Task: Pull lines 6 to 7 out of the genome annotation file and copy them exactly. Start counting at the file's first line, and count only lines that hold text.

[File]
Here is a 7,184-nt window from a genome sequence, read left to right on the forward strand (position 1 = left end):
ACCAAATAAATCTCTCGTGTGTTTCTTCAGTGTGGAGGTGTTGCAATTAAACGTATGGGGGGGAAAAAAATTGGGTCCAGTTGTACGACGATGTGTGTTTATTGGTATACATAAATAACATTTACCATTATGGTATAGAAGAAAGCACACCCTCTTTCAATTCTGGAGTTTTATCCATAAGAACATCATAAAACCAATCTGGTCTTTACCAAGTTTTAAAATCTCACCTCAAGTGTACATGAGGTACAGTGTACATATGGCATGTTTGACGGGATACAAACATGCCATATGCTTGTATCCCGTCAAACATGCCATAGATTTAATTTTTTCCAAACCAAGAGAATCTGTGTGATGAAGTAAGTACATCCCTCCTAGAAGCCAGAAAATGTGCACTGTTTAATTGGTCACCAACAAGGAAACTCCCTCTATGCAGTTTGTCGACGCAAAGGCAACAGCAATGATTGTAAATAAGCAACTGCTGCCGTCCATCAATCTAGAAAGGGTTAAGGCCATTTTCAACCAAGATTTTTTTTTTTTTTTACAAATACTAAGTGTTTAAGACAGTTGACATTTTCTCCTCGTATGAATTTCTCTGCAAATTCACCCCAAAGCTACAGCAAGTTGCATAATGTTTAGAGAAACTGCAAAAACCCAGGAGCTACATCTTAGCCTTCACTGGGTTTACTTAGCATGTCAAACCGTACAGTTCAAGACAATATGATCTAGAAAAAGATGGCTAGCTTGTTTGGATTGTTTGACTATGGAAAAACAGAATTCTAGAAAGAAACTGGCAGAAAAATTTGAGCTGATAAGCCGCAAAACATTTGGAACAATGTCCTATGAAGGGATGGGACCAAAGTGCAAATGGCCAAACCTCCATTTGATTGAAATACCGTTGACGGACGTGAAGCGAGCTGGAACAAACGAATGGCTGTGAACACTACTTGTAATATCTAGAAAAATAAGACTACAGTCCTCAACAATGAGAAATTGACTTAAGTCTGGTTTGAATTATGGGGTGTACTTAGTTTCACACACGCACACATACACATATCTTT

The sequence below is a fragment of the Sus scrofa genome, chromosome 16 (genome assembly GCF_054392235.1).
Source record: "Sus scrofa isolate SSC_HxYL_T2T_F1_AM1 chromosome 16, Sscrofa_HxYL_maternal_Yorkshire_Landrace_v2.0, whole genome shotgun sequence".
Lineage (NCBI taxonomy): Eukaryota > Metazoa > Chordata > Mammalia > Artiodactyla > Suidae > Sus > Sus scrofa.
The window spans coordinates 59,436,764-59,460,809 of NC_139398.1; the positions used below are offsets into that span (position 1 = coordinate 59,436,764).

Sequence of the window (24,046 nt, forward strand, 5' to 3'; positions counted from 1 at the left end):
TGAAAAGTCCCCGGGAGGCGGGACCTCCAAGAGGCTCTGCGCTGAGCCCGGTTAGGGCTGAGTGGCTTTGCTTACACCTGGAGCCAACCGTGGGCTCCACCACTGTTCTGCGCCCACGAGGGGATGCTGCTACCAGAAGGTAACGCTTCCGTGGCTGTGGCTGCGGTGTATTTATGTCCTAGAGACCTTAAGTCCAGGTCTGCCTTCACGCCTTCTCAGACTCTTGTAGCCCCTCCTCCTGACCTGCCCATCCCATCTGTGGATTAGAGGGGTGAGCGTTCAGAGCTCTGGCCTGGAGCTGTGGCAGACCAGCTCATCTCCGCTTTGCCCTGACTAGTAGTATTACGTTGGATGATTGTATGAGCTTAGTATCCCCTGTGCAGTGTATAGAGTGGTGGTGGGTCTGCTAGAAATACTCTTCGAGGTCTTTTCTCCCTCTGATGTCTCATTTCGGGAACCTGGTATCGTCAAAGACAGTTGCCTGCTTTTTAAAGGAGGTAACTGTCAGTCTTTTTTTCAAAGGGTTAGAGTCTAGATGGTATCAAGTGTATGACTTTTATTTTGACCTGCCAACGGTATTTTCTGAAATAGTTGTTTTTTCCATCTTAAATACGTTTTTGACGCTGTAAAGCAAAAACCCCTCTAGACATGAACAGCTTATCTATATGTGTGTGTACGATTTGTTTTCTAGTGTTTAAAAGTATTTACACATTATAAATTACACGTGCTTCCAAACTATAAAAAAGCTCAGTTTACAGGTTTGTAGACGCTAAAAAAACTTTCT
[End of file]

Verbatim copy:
The window spans coordinates 59,436,764-59,460,809 of NC_139398.1; the positions used below are offsets into that span (position 1 = coordinate 59,436,764).

Sequence of the window (24,046 nt, forward strand, 5' to 3'; positions counted from 1 at the left end):